In the elevator, the spectator encounters Teresa Diehl's untitled Plexiglas installation encasing two large flat-screen TV sets projecting a DVD loop from opposing walls. The stunning work portrays a flock of white-feathered finches, blown up to the size of seagulls that appear to be dive-bombing.
As one sits on the provided bench, the sound of an electronically simulated heartbeat echoes as the amplified flutter of wings and twitter of birds resonate loudly, heightening the sense one is stuffed in a birdcage. The artist who built a huge enclosure for the finches and filmed them from inside the structure captures a sense of Hitchcock's The Birds, almost prompting the viewer to protect one's eyes from the red-beaked peckers buzzing frantically overhead.
Outside the elevator, a startling entomological drawing by conceptual coconspirators Elsoca and Fabian rivets the viewer. The devilish duo, who might get their jollies by pulling the legs and wings off insects, creates poetically arresting imagery with the plundered body parts.
Snaking around the walls surrounding the elevator is the message "We were truly offensive and undesirable, but today we are redeemed, beautiful, and acceptable thanks to sacrifice done as an exercise. We are so proud of ourselves ... our wings ... our legs ... no blood smell" in a meandering cursive scrawl. The artists created the work by whipping bugs in a blender and gluing the luminous concoction to form words that delicately refract the gallery lights.
A drawing on canvas nearby showcases thousands of spindly housefly legs the amazing pair used to create an image that looks remarkably like a torn spider web or a bullet hole in a car window.
As one marvels at their inventiveness and mordant wit, the sounds of shattering glass and crunching metal split the air.
Walking toward the source of the ruckus, one is greeted by a hail of gunfire from Peter Sarkisian's video sculpture, Drive, a sensational piece that evokes the muscle-car era with unrepentant mayhem.
The toy model-scale version of a sliced-in-half Seventies Cutlass, painted burgundy with a black vinyl top, pimps a video screen the width of a business card inside the driver's-side window and triggers associations with epic car chases in movies like Bullitt or of a zany demolition derby. It features a middle-age man clenching a steering wheel with white-knuckle intensity as he wreaks havoc on city streets, destroying dozens of cars chased by the police, their sirens blaring.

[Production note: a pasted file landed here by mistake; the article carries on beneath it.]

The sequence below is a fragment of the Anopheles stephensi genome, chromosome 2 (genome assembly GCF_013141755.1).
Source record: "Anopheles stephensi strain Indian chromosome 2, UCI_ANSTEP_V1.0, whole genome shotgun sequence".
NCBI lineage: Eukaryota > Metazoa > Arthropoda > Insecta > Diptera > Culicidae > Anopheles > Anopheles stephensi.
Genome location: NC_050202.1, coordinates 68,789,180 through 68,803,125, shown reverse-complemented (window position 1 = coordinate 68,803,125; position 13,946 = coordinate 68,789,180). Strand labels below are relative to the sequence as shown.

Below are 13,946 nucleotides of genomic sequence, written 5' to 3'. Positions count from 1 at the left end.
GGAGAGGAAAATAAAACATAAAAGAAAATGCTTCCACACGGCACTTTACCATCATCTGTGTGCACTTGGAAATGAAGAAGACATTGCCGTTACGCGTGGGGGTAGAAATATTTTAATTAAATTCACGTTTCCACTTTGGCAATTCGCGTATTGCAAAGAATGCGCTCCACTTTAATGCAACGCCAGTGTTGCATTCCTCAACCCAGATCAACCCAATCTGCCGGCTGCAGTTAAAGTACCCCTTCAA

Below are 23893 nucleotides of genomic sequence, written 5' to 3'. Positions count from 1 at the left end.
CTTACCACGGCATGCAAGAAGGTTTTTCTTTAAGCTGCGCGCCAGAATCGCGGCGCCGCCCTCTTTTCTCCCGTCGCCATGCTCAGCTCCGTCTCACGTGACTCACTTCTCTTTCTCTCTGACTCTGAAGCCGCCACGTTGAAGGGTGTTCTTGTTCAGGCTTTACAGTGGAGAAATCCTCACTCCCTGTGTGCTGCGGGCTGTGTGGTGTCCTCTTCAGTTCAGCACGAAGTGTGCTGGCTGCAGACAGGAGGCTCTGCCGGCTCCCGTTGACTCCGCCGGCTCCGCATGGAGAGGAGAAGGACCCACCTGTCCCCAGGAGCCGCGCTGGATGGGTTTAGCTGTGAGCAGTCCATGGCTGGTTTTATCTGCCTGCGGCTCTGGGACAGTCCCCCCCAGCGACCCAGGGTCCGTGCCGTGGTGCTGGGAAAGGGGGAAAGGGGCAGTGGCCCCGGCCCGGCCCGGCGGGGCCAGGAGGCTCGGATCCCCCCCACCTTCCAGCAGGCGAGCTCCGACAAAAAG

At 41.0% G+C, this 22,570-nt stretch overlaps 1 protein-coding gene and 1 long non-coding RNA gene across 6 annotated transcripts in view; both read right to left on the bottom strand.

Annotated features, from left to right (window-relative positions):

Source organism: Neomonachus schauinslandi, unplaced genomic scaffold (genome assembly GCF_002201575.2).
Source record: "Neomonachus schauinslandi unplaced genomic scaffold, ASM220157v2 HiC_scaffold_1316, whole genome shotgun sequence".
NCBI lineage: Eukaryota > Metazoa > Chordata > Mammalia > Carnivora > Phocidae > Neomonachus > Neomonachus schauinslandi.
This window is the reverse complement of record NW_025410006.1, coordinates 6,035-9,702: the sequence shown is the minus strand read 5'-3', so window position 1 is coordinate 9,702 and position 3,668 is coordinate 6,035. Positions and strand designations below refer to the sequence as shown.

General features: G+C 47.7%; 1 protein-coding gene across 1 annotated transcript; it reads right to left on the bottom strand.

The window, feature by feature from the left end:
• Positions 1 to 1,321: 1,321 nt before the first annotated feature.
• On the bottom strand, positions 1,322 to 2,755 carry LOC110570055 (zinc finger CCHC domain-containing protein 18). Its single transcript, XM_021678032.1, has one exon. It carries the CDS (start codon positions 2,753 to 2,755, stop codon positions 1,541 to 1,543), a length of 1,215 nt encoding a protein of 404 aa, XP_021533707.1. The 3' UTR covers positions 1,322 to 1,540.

Another of Sarkisian's savory pieces, titled Milk Bath Mermaid, resembles a pair of burnished metal salad bowls until one peers inside. A video is projected into the bowl's interior, and as the viewer watches a creamy swirl and hears the sound of splashing, a fetching nude brunette pops up. The woman rolls languidly in one bowl, submerges herself, and reappears in the other, where she floats on her back.
James Croak's Double Dirt Man is a crunchy sculpture created from dirt and resin that has a noirish vibe and stopped me dead in my tracks. The work depicts two life-size trench-coat-clad goons standing back-to-back and ready to duel. Their heads are bald, their shoulders are slumped, and their eye sockets are as black as a lump of coal. The dirt-caked figures grip Saturday night specials, their index fingers tightly frozen on the triggers in a gritty scenario that smacks of a hardboiled pulp novel. It left me craving more of Croak's work.
One of the most evocative pieces in the show is Elizabeth Cerejido's poignant For the Record, a color transparency mounted on a light box and accompanied by sound. In it the artist is wearing her mother's white long-sleeve blouse and full-length slate skirt as she stands on a winding asphalt path bracketed by towering rows of trees. Though the landscape and foliage are sharply clear, the image of the artist looks haggard and out of focus.
Cerejido's mom was recently diagnosed with Alzheimer's, and you can hear her voice on a scratchy recording capturing nearly 40 phone messages she left on the artist's answering machine one afternoon. "Liz, are you there?" Beep. "Lizzy, uhhh." Beep. The calls pile up, revealing the woman's frail condition, and one feels a discomfiting awkwardness, as if eavesdropping on a deeply complex psychological ritual between mother and daughter.
Contemplative in scope and isolated in a small room near the back of the gallery, Cerejido's work is a straightforward revelation in which the artist bares her reality. It will make a mark on anyone who has dealt with aging and ailing loved ones.
This show, featuring the work of 26 artists, including some of South Florida's most talented, seems holiday gift-wrapped and full of surprises.